IAT Sensor Symptoms and How Replace It

When you ignite your car, there’s an intricate dance of parts and systems working together behind the scenes, crucial to your vehicle’s smooth and efficient operation. One such unseen hero is the Intake Air Temperature (IAT) sensor. This small but significant component plays a role in maintaining your car’s engine performance and fuel efficiency.

By measuring the temperature of the air entering the engine, the IAT sensor allows the engine’s computer to make necessary adjustments for optimal combustion.

Failing IAT sensors are often characterized by the following:

  • Engine misfires or poor performance
  • Unstable idle speed
  • Higher fuel consumption
  • Difficulty starting the car
  • Illuminated check engine light

This guide aims to demystify IAT sensors and their symptoms when things go awry. We will explore their function, the symptoms of a failing sensor, and troubleshooting methods.

The Inner Workings of an IAT Sensor

At its core, an IAT sensor is a relatively simple device. It is typically a two-wire thermistor. A thermistor is a type of resistor, a component used to manage the flow of electric current. The resistance value of a thermistor changes with the temperature, making it a perfect candidate for temperature-sensing tasks.

The two main components of an IAT sensor are the thermistor and the electrical connector. The thermistor is enclosed in a weather-tight casing to protect it from the environment, and the electrical connector allows it to interface with the car’s onboard computer.

Let’s break down these components:

  • The Thermistor: The thermistor is the temperature-sensing element in the IAT sensor. It’s a type of semiconductor that changes resistance with temperature fluctuations. As the air temperature increases, the thermistor’s resistance decreases, and vice versa.
  • Electrical Connector: This part connects the IAT sensor to the engine control unit (ECU). It allows the sensor to send signals representing the intake air temperature to the ECU. The connector needs to be secure and clean for the sensor to work effectively.

How Does an IAT Sensor Function?

The IAT sensor’s functioning revolves around the principle of resistance and Ohm’s law. As the intake air’s temperature changes, the resistance of the thermistor inside the IAT sensor changes. The ECU sends a reference voltage to the IAT sensor, which returns a voltage signal depending on the resistance.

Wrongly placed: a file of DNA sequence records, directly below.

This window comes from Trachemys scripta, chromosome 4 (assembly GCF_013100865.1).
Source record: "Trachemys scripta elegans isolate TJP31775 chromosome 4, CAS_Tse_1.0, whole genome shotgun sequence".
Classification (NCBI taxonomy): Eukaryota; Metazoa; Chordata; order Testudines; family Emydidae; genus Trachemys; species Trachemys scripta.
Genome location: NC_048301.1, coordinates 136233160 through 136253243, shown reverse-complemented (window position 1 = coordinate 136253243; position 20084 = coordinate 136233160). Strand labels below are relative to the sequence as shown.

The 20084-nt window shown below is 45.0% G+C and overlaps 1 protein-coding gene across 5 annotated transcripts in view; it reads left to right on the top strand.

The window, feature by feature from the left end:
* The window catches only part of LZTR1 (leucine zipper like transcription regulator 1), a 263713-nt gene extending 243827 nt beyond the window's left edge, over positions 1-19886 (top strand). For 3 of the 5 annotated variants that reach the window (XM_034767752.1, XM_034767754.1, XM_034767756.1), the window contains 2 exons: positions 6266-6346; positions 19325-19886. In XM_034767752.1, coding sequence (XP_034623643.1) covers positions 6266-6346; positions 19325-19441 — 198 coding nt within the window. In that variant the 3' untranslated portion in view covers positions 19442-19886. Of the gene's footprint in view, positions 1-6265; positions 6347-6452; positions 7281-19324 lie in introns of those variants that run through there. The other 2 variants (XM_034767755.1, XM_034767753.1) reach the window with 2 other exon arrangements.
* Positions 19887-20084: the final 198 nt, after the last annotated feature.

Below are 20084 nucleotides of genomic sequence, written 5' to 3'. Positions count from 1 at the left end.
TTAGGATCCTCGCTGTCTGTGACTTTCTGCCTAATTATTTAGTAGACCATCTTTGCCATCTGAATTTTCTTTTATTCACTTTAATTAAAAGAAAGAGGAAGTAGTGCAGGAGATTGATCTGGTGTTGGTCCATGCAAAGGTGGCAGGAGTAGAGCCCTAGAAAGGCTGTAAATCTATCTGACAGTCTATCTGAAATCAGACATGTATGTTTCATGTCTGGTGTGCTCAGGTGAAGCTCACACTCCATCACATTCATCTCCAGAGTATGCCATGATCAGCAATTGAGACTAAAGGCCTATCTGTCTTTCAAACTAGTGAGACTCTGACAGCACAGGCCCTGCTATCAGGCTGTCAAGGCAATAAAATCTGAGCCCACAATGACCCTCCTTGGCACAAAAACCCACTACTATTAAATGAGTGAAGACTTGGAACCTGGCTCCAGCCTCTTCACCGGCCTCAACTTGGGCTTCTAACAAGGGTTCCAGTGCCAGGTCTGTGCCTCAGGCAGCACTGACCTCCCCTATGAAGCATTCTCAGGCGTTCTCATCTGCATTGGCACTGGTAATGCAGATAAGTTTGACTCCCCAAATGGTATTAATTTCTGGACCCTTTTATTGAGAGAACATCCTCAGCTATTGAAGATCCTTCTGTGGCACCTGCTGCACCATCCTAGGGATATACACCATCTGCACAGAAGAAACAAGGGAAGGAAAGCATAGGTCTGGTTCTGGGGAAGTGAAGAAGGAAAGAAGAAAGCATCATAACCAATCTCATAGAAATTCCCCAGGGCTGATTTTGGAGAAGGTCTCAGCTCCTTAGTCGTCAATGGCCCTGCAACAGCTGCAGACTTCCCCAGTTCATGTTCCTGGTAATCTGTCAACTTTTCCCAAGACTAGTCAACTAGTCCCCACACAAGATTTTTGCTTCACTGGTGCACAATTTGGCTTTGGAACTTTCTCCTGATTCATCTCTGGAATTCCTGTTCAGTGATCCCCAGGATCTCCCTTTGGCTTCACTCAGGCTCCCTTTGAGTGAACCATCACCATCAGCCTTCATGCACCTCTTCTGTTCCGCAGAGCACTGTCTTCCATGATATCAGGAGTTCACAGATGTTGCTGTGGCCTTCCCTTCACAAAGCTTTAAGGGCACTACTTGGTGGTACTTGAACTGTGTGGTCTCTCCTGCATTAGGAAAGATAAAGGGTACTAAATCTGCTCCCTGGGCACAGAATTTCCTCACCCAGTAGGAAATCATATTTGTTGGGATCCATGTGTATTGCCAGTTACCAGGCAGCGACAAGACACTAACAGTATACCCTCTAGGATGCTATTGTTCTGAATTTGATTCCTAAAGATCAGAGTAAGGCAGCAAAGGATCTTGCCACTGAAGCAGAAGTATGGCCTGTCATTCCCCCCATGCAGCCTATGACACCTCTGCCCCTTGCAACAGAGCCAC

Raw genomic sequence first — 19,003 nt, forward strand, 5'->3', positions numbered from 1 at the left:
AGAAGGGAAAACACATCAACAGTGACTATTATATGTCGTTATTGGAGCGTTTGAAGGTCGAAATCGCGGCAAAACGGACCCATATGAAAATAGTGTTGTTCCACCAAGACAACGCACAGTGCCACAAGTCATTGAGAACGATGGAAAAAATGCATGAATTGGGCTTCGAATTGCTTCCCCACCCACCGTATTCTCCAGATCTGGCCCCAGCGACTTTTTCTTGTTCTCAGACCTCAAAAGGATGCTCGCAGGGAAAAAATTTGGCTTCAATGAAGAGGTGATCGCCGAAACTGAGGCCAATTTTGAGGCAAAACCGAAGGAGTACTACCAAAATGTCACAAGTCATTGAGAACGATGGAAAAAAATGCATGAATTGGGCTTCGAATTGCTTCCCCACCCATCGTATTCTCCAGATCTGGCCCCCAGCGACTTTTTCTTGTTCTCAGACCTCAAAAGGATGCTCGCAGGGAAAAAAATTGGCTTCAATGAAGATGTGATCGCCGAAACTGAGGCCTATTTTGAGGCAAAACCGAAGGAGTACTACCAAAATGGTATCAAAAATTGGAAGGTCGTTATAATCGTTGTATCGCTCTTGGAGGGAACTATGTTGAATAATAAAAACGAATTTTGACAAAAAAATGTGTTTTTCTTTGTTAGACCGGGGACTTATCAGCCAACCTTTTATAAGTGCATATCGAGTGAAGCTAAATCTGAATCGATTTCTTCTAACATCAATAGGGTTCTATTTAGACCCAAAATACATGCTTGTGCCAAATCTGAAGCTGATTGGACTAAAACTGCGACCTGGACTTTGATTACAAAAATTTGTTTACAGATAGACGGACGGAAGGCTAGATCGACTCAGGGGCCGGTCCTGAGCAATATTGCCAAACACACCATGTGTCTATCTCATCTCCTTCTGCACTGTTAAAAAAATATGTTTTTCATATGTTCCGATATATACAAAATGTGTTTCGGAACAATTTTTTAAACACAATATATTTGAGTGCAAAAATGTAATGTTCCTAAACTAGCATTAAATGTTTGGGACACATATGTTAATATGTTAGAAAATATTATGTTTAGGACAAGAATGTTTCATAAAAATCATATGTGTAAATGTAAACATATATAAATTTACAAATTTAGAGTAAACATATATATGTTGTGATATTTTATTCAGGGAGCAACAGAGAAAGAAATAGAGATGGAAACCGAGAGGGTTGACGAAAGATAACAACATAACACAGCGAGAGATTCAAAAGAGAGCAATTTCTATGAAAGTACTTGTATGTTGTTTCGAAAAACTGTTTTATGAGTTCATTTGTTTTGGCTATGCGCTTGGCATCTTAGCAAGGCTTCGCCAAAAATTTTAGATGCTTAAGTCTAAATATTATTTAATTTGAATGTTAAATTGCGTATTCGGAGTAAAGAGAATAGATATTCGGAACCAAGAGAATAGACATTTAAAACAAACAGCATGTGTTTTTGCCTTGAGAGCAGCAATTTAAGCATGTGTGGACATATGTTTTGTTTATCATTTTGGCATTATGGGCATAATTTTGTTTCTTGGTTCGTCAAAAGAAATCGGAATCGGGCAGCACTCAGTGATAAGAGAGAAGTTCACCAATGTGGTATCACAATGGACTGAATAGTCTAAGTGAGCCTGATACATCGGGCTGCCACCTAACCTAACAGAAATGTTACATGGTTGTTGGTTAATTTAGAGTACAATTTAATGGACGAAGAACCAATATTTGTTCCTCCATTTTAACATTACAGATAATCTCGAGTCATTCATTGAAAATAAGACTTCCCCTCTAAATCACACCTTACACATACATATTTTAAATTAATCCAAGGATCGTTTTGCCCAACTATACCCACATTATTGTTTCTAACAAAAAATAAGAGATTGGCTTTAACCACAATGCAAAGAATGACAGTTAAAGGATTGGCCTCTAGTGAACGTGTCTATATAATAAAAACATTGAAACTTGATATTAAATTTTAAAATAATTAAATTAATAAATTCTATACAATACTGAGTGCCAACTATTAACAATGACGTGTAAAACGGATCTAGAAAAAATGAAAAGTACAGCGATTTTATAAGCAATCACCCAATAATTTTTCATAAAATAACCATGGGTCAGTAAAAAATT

When the intake air is cold, the resistance in the thermistor is high, leading to a low return voltage. Conversely, hot air results in a low resistance and a higher return voltage.

The ECU uses this return voltage to calculate the exact temperature of the incoming air. This data is crucial for the ECU to determine the correct air-fuel mixture for combustion. An accurate mixture ensures optimal engine performance and fuel efficiency.

If the IAT sensor malfunctions and sends inaccurate temperature readings to the ECU, it can result in a rich or lean air-fuel mixture. A rich mixture means there’s more fuel than needed, which can lead to higher emissions and decreased fuel efficiency. A lean mixture, on the other hand, means there’s not enough fuel, which can lead to poor engine performance.

Identifying IAT Sensor Issues

Like any other component, IAT sensors are prone to wear and tear and can sometimes fail. Understanding the symptoms of a failing IAT sensor can help you address the problem before it affects your car’s performance or causes other damage.

1. Engine Misfires and Reduced Performance

When the IAT sensor starts malfunctioning, it may send incorrect air temperature readings to the ECU. In turn, it miscalculates the necessary air-fuel ratio for optimal combustion. This inaccurate air-fuel mixture can lead to engine misfires, where the engine runs unevenly or “misses” its firing sequence.

Further, a faulty IAT sensor can cause a noticeable drop in the car’s performance. You may find your car accelerating slowly, losing power during operation, or not responding as smoothly as before. These issues stem from the same cause: the incorrect air-fuel ratio due to erroneous IAT sensor readings.

2. Inconsistent Idle Speed

A car’s idle speed—the engine’s speed when the car is stationary with no throttle input—can be affected by a faulty IAT sensor. The IAT sensor’s readings help the ECU adjust the idle speed according to the air temperature. When the sensor malfunctions, it can lead to an erratic idle speed, causing the car to idle too fast or too slow, or fluctuate inconsistently.

3. Increased Fuel Consumption